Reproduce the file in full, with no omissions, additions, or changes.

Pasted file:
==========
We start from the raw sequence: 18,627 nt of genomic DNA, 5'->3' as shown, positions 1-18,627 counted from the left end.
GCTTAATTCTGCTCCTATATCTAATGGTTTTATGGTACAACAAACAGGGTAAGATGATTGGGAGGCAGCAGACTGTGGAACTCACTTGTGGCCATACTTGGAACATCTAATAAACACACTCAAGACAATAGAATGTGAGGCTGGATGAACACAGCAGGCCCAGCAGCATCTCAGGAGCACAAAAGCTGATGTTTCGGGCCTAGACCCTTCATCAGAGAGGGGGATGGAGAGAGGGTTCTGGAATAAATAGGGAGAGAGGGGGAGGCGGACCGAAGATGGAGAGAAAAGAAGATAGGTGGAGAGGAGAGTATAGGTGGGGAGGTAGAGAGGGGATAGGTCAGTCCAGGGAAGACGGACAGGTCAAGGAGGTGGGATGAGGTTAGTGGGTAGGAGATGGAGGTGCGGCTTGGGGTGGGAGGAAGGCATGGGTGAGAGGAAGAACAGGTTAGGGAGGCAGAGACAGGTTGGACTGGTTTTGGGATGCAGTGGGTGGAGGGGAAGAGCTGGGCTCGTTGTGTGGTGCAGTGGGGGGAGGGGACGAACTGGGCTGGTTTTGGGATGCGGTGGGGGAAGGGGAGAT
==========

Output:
We start from the raw sequence: 18,627 nt of genomic DNA, 5'->3' as shown, positions 1-18,627 counted from the left end.
GCTTAATTCTGCTCCTATATCTAATGGTTTTATGGTACAACAAACAGGGTAAGATGATTGGGAGGCAGCAGACTGTGGAACTCACTTGTGGCCATACTTGGAACATCTAATAAACACACTCAAGACAATAGAATGTGAGGCTGGATGAACACAGCAGGCCCAGCAGCATCTCAGGAGCACAAAAGCTGATGTTTCGGGCCTAGACCCTTCATCAGAGAGGGGGATGGAGAGAGGGTTCTGGAATAAATAGGGAGAGAGGGGGAGGCGGACCGAAGATGGAGAGAAAAGAAGATAGGTGGAGAGGAGAGTATAGGTGGGGAGGTAGAGAGGGGATAGGTCAGTCCAGGGAAGACGGACAGGTCAAGGAGGTGGGATGAGGTTAGTGGGTAGGAGATGGAGGTGCGGCTTGGGGTGGGAGGAAGGCATGGGTGAGAGGAAGAACAGGTTAGGGAGGCAGAGACAGGTTGGACTGGTTTTGGGATGCAGTGGGTGGAGGGGAAGAGCTGGGCTCGTTGTGTGGTGCAGTGGGGGGAGGGGACGAACTGGGCTGGTTTTGGGATGCGGTGGGGGAAGGGGAGAT